Show simple item record

dc.contributor.authorAsmatulu, Eylem
dc.contributor.authorAlonayni, Abdullah
dc.contributor.authorAlamir, Mohammed Abdullah
dc.date.accessioned2018-10-25T15:31:39Z
dc.date.available2018-10-25T15:31:39Z
dc.date.issued2018-03-22
dc.identifier.citationEylem Asmatulu, Eylem Asmatulu, Abdullah Alonayni, Abdullah Alonayni, Mohammed Alamir, Mohammed Alamir, } "Safety concerns in composite manufacturing and machining", Proc. SPIE 10596, Behavior and Mechanics of Multifunctional Materials and Composites XII, 1059623 (22 March 2018)en_US
dc.identifier.isbn978-1-5106-1689-9
dc.identifier.issn0277-786X
dc.identifier.otherWOS:000446349800044
dc.identifier.urihttps://doi.org/10.1117/12.2296707
dc.identifier.urihttp://hdl.handle.net/10057/15617
dc.descriptionClick on the DOI link to access the article (may not be free).en_US
dc.description.abstractBecause of the superior properties, composites have been used in many industrial applications, including aerospace, wind turbines, ships, cars, fishing rods, storage tanks, swimming pool panels, and baseball bats. Each application may require different combinations of reinforcements and matrices, which make the manufacturing safety even more challenging while working on these substances. In this study, safety issues in composite manufacturing and machining were investigated in detail, and latest developments were provided for workers. The materials most frequently used in composite manufacturing, such as matrix (polyester, vinylester, phenolic, epoxies, methyl ethyl ketone peroxide, benzoil peroxide, hardeners, and solvents), and reinforcement materials (carbon, glass and Kevlar fibers, honeycomb and foams) can be highly toxic to human body. These materials can also be very toxic to the environment when dumped out uncontrollably, creating major future health and environmental concerns. Throughout the manufacturing process, workers inhale vapors of the liquid matrix, hardeners and solvents / thinners, as well as reinforcement materials (chopped fibers and particles) in airborne. Milling, cutting and machining of the composites can further increase the toxic inhalations of airborne composite particles, resulting in major rashes, irritation, skin disorders, coughing, severe eye and lung injury and other serious illnesses. The major portions of these hazardous materials can be controlled using appropriate personal protective equipment for the chemicals and materials used in composite manufacturing and machining. This study provides best possible safety practices utilized in composite manufacturing facilities for workers, engineers and other participants.en_US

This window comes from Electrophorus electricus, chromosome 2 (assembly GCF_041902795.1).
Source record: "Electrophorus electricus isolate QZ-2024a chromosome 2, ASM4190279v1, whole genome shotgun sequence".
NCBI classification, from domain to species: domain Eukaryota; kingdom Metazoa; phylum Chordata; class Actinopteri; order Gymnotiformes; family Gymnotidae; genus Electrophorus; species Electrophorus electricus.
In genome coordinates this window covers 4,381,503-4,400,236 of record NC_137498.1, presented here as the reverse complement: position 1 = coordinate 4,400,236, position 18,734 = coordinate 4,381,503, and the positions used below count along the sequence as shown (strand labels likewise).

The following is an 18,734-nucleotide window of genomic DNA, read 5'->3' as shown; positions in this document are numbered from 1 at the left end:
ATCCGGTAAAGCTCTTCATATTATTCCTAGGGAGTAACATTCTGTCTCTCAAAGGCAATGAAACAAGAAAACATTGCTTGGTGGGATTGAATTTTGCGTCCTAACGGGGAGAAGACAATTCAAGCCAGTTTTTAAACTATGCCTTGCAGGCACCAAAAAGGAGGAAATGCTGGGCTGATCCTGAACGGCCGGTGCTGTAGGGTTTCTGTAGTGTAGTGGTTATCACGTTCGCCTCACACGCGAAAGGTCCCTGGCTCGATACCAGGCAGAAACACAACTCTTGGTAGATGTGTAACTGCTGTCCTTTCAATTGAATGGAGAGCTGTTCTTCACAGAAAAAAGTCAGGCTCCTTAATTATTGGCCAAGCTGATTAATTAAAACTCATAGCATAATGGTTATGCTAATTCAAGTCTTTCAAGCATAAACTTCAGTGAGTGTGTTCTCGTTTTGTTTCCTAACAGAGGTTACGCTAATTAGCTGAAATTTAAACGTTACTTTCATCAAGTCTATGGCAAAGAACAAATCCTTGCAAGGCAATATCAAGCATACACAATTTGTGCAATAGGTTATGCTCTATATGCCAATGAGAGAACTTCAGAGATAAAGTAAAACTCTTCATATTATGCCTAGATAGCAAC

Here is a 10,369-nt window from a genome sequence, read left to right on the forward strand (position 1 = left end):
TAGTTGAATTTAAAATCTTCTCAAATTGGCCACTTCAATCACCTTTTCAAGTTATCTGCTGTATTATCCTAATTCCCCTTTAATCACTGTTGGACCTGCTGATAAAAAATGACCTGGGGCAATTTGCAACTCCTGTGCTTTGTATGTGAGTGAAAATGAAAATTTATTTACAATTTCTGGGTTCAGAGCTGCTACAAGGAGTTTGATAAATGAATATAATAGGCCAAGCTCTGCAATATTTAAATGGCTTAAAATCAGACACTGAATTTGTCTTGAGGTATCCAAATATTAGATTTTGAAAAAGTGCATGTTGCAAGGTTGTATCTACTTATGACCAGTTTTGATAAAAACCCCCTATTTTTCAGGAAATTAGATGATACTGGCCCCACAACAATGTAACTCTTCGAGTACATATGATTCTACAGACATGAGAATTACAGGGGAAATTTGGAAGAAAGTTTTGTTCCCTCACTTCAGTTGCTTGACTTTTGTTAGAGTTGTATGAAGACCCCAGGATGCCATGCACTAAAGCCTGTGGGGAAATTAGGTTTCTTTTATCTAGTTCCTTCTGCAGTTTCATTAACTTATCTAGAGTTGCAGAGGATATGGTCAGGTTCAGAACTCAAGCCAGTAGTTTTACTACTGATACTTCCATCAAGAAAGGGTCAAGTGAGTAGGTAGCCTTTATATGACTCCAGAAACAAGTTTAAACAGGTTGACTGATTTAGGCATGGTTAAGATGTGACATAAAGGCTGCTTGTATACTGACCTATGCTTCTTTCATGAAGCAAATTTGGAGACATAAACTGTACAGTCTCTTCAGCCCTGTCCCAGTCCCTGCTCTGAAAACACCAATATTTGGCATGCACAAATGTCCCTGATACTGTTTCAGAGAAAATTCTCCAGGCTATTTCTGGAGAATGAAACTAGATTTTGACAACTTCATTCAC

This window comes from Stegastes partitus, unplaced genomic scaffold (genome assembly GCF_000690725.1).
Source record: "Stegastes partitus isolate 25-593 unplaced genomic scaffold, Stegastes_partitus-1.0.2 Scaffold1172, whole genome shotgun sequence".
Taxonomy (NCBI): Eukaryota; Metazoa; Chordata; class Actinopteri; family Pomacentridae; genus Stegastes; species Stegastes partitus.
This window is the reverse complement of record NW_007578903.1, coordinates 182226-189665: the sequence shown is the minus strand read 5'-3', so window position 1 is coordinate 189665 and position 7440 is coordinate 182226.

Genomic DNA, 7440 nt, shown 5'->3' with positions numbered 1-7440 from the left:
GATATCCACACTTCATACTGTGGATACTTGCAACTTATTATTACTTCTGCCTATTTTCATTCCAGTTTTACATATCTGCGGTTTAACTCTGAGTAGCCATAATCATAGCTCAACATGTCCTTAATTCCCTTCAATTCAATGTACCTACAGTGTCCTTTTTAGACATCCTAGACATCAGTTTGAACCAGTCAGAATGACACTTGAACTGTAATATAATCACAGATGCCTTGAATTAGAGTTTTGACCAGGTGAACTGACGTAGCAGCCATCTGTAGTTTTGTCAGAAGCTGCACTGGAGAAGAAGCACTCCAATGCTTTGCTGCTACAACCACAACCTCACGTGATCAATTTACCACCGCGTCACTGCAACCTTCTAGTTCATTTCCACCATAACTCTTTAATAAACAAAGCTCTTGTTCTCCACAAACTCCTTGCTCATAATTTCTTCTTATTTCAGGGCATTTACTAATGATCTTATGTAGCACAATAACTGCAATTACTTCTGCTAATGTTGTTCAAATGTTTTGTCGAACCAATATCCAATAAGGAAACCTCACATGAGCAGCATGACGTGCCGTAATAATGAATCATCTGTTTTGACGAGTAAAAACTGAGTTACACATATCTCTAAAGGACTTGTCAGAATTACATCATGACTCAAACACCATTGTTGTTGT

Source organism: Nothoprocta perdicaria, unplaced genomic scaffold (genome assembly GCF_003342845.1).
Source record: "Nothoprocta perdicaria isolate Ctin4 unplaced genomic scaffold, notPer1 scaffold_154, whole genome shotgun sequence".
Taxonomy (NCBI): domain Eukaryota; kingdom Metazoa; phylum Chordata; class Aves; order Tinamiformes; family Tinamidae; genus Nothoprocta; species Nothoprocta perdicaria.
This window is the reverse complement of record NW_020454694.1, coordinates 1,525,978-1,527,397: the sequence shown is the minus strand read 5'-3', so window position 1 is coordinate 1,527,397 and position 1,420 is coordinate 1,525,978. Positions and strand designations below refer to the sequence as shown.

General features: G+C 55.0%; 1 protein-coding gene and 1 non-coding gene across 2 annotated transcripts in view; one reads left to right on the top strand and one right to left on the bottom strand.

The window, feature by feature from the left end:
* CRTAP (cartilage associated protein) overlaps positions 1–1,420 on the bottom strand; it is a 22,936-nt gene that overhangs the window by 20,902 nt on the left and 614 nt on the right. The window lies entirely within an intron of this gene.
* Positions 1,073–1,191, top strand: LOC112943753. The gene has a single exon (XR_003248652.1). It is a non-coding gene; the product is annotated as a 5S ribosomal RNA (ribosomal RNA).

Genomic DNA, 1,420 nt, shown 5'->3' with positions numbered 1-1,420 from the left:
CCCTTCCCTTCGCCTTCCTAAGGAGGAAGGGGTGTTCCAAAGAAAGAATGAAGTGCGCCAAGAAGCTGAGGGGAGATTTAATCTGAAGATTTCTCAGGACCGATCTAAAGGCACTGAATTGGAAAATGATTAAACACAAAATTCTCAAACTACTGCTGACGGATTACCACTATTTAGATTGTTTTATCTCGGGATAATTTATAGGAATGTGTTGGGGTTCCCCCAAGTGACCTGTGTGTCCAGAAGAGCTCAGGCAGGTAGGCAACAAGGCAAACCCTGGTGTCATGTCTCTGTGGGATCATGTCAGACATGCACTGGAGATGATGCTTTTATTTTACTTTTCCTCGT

dc.language.isoen_USen_US
dc.publisherSPIEen_US
dc.relation.ispartofseriesBehavior and Mechanics of Multifunctional Materials and Composites XII;v.10596
dc.subjectSafety concernsen_US
dc.subjectCompositeen_US
dc.subjectManufacturingen_US
dc.subjectProtectionsen_US
dc.titleSafety concerns in composite manufacturing and machiningen_US
dc.typeConference paperen_US
dc.rights.holder© (2018) COPYRIGHT Society of Photo-Optical Instrumentation Engineers (SPIE)en_US


Files in this item

FilesSizeFormatView

There are no files associated with this item.

This item appears in the following Collection(s)

Show simple item record